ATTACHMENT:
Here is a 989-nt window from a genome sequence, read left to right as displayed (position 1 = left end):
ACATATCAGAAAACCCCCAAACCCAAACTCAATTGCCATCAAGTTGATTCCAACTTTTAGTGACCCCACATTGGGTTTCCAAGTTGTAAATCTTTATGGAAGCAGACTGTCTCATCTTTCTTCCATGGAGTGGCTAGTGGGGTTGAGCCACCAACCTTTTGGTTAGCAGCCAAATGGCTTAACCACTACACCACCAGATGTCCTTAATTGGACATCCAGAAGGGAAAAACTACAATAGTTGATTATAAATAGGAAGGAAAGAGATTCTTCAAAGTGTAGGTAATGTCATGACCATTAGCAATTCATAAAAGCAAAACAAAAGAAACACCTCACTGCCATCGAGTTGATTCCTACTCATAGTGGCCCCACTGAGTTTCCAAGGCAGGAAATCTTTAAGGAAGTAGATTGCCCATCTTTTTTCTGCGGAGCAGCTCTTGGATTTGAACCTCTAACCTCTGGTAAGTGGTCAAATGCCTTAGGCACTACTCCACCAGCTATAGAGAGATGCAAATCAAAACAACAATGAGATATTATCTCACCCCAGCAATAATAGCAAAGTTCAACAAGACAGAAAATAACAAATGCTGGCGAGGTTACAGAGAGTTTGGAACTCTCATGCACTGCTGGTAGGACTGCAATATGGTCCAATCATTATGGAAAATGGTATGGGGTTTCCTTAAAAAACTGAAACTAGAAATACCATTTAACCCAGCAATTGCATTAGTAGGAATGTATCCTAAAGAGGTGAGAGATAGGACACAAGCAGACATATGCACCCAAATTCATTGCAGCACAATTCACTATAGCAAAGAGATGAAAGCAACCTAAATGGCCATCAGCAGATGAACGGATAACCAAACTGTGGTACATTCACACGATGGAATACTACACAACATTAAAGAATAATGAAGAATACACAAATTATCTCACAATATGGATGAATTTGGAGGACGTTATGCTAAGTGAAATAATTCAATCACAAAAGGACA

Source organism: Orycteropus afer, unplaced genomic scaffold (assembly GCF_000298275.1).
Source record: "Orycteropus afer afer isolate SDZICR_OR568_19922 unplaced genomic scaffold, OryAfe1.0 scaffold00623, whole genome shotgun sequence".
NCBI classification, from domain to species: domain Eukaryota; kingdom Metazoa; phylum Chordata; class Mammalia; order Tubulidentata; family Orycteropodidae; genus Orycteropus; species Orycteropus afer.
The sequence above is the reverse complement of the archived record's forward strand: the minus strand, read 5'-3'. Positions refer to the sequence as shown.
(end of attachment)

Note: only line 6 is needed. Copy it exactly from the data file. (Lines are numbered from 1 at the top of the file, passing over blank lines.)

The sequence above is the reverse complement of the archived record's forward strand: the minus strand, read 5'-3'. Positions refer to the sequence as shown.